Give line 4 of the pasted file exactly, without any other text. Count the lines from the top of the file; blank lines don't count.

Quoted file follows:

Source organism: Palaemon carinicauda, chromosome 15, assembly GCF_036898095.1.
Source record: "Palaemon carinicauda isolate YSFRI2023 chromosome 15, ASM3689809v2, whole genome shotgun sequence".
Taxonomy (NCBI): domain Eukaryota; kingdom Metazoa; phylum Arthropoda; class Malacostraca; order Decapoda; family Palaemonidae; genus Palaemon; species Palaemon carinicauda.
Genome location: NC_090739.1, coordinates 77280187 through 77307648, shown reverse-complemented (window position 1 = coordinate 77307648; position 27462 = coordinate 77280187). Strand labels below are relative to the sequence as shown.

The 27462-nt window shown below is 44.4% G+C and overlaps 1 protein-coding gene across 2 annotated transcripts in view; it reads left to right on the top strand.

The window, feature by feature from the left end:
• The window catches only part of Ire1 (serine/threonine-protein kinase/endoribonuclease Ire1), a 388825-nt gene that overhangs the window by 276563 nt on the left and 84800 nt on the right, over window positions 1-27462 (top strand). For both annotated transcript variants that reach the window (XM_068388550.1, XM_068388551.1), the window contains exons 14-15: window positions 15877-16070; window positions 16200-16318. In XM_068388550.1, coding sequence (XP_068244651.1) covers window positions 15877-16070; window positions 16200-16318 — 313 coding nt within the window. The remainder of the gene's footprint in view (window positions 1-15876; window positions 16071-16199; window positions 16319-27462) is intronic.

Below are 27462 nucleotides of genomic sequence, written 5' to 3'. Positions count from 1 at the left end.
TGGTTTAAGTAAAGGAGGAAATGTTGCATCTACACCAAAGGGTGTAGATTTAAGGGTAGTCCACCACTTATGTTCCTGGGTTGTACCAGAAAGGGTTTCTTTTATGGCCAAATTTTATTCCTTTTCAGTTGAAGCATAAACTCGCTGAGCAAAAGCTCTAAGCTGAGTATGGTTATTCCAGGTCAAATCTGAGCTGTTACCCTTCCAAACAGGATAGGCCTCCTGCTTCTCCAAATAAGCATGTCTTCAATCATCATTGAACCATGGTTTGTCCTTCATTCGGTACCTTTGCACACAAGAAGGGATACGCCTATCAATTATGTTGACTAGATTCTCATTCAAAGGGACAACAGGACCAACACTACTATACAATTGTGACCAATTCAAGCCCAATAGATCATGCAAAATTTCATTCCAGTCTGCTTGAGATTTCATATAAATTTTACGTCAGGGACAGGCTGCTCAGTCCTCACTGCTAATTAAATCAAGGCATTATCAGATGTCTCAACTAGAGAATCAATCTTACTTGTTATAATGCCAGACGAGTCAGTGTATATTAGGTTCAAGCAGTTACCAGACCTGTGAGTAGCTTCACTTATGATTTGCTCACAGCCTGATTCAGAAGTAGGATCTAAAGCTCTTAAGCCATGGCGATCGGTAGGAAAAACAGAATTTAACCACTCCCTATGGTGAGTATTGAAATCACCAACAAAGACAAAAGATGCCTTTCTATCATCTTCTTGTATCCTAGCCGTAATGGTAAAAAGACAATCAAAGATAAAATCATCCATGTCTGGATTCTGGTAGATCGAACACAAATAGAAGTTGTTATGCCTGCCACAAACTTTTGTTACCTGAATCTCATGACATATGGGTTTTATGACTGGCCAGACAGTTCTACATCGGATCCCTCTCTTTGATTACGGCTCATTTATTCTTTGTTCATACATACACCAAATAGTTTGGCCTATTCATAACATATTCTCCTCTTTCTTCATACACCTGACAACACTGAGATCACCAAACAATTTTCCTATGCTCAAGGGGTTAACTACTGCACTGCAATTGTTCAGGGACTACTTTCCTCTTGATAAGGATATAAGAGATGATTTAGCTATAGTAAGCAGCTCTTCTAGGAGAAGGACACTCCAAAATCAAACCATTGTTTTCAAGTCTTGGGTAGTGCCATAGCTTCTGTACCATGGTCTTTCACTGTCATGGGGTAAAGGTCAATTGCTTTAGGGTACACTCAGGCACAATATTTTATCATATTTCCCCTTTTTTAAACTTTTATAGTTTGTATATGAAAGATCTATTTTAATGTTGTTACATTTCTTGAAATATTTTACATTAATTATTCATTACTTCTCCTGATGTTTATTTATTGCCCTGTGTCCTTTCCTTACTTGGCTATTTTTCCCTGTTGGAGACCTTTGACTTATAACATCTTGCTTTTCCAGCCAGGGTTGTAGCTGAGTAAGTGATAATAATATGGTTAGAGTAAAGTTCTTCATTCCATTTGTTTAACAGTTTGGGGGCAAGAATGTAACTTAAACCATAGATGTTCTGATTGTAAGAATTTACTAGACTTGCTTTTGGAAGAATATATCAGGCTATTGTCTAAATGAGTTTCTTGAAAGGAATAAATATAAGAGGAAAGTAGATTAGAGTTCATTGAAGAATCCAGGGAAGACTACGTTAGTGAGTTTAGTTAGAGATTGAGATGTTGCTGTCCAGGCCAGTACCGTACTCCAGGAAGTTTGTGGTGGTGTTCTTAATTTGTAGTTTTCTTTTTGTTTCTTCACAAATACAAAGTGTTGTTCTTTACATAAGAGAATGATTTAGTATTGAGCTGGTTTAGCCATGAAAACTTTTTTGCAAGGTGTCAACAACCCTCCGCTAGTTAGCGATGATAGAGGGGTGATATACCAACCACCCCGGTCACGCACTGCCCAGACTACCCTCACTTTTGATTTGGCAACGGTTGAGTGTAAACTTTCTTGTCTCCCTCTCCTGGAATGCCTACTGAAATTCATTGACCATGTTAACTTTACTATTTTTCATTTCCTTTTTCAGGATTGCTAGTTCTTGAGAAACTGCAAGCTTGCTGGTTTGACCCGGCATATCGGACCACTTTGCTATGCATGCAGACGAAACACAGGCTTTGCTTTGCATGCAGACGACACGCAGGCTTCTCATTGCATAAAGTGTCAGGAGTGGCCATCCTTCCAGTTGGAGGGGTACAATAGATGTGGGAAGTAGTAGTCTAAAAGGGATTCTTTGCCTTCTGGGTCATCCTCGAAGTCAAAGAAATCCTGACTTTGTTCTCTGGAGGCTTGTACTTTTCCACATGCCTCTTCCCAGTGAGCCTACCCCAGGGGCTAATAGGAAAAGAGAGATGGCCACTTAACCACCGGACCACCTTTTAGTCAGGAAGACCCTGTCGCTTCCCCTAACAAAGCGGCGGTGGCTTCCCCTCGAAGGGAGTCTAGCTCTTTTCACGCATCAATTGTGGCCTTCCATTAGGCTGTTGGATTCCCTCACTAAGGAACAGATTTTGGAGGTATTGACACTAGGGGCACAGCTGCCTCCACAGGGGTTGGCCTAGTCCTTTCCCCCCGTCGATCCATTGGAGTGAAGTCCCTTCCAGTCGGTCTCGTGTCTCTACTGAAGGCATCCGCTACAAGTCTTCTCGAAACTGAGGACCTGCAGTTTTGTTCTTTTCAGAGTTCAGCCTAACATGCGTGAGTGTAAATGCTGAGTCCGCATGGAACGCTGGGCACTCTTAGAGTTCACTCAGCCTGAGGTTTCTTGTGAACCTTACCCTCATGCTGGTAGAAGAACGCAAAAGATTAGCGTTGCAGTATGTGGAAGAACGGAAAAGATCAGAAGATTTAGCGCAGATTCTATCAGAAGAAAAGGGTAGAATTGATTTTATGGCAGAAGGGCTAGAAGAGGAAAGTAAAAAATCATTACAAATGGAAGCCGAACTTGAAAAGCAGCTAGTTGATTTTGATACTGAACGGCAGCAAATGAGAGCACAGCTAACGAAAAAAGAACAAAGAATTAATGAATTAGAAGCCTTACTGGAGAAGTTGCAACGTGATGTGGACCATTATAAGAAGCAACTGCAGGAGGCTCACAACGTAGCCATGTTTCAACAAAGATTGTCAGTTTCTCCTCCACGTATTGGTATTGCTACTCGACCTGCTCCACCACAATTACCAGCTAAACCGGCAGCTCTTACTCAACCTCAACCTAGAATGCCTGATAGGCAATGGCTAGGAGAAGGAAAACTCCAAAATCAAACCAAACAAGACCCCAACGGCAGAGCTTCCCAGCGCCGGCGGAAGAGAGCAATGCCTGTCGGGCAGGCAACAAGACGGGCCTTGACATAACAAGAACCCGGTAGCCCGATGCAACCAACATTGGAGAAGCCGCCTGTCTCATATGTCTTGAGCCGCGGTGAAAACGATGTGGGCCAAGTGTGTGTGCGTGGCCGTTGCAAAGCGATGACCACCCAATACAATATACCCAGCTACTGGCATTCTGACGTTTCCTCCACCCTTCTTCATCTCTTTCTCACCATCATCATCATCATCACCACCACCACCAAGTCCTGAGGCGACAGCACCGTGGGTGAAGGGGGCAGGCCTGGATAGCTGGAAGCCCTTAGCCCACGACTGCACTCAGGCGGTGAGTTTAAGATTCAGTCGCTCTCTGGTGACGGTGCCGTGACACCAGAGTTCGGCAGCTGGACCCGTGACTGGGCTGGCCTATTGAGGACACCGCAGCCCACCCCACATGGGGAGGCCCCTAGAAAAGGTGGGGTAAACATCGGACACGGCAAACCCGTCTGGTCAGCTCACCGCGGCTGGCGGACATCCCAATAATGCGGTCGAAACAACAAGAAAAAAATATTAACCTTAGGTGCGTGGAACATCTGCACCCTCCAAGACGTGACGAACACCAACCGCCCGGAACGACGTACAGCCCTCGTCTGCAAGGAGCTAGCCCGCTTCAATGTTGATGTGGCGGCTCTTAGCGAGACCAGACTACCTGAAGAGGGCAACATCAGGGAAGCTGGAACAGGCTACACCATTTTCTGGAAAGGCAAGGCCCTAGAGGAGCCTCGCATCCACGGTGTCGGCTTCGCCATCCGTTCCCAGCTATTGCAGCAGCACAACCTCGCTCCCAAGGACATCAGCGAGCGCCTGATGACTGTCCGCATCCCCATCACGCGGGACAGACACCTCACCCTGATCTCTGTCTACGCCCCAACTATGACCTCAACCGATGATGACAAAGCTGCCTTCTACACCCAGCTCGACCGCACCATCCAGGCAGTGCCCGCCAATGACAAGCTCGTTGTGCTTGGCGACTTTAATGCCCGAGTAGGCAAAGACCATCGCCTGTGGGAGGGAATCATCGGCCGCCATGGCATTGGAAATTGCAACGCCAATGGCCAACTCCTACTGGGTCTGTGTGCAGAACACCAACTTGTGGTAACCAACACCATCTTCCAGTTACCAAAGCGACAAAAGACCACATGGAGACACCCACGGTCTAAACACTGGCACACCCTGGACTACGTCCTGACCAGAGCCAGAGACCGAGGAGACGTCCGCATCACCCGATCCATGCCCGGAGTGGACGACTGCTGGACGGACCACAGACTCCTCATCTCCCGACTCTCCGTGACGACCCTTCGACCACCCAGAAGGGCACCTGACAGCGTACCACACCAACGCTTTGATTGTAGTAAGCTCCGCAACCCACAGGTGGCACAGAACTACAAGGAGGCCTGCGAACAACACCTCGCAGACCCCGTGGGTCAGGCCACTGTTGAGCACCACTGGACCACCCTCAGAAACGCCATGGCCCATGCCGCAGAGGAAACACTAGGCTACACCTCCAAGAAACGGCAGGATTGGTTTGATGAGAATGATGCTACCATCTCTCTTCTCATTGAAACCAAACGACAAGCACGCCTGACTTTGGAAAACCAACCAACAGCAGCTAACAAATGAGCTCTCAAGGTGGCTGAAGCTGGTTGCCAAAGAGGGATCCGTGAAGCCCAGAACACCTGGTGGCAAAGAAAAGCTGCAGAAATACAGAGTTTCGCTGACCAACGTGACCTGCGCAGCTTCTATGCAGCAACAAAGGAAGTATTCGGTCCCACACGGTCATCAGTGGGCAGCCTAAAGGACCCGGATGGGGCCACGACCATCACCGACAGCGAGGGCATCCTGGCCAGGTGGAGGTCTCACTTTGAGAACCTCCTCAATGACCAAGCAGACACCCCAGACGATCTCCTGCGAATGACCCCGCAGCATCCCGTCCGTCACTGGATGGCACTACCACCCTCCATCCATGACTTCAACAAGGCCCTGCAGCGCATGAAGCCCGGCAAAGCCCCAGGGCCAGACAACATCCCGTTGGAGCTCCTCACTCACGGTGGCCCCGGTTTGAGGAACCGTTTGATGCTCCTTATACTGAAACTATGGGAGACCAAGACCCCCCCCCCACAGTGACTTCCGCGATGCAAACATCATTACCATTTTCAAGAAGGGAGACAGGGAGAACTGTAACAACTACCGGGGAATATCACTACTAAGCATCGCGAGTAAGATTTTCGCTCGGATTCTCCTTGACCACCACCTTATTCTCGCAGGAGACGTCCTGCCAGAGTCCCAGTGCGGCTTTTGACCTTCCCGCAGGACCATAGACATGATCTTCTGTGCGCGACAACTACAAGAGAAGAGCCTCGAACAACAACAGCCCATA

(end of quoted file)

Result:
Genome location: NC_090739.1, coordinates 77280187 through 77307648, shown reverse-complemented (window position 1 = coordinate 77307648; position 27462 = coordinate 77280187). Strand labels below are relative to the sequence as shown.